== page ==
by Suvendrini Kakuchi
(IPS) TOKYO --
has long been known as a U.S. ally, but never more so than now, given the lengths it is going to show solid support for Washington's plans for post-invasion Iraq.
Tokyo's backing of its closest ally -- on whose security umbrella it has relied on for more than five decades -- is such that it is stepping back from its traditional use of 'checkbook diplomacy' in international affairs and is expected to send thousands of troops to Iraq in October.
On July 4, the Lower House passed a bill that would allow the sending of Self-Defense Forces (SDF) -- as Japan's closest thing to a military is called -- to support rehabilitation efforts and give logistical support to U.S. and British troops in Iraq.
The bill marks the first time the SDF will be going abroad without the involvement of the United Nations, a ceasefire between warring parties, and a request from the country involved. These are the conditions spelled out in a 1992 law that Japan passed on peacekeeping operations.
Japan is one of some 20 countries that Washington -- whose troops have come under violent attacks in Iraq -- is believed to have asked for help in its occupation of Iraq. India last week denied a similar U.S. request.
Debate has been raging about what the new bill shows about Japan's views of its role in international affairs.
"The bill serves two purposes," Professor Satoshi Morimoto, an expert on international development at Tokyo University, said in an interview. " Japan is supporting the United States at this time of need, and also showing its commitment to stability of the Middle East."
But whether Japanese presence will help stability, or just U.S. aims, is another matter, argues critics like Naoto Kan, leader of the Democratic Party of Japan who has spoken out against the bill. "Smaller conflicts are still going on in Iraq. We cannot tolerate the SDF joining an occupation force," he said earlier this month.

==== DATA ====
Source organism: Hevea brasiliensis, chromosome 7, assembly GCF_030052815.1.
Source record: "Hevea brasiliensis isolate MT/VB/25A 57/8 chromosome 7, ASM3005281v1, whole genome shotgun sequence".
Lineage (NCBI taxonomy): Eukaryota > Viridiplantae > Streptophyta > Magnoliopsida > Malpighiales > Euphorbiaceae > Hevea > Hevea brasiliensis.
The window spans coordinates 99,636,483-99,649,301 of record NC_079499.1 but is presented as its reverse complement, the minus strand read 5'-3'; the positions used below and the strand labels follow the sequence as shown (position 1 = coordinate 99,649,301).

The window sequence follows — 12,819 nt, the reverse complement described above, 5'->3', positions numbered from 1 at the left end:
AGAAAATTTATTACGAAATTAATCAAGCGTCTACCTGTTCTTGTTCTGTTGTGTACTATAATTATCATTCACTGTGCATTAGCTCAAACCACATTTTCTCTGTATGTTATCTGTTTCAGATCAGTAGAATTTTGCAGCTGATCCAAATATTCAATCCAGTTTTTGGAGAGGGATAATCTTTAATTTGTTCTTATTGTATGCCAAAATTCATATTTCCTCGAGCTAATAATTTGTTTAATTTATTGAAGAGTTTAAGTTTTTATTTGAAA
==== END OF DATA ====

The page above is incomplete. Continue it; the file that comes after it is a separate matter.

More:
The bill would permit initially about 10,000 members of the SDF -- which the Japanese Constitution created as a defensive force to prevent future military aggression by Tokyo -- to assist U.S. troops in Iraq.
Tokyo's stance drew praise from British Prime Minister Tony Blair. In Tokyo Saturday, he said he welcomes all that Japan is "preparing to do in respect of Iraq, all necessary to our common goal of ensuring stability."
Already, Japan's SDF is involved in assistance to Iraq but at the United Nations' request. On Thursday, two C-130 transport planes took off from Komaki base in Aichi prefecture, central Japan, on the way to ferry aid from a UN base in Italy to Amman, Jordan.
The C-130s were sent after a request by the Rome-based UN World Food Program. They will be shuttling between Italy and Jordan to airlift supplies and are scheduled to last until Aug. 18.
The bill now being debated would allow the SDF to be active in Iraq for four years.
The measure is quite different from the nature of Japan's past international operations. SDF troops helped reconstruction efforts in Cambodia after a UN accord in 1993 and in East Timor after the UN-sponsored ballot in 1999 that led to its independence. It also provided assistance in Afghanistan.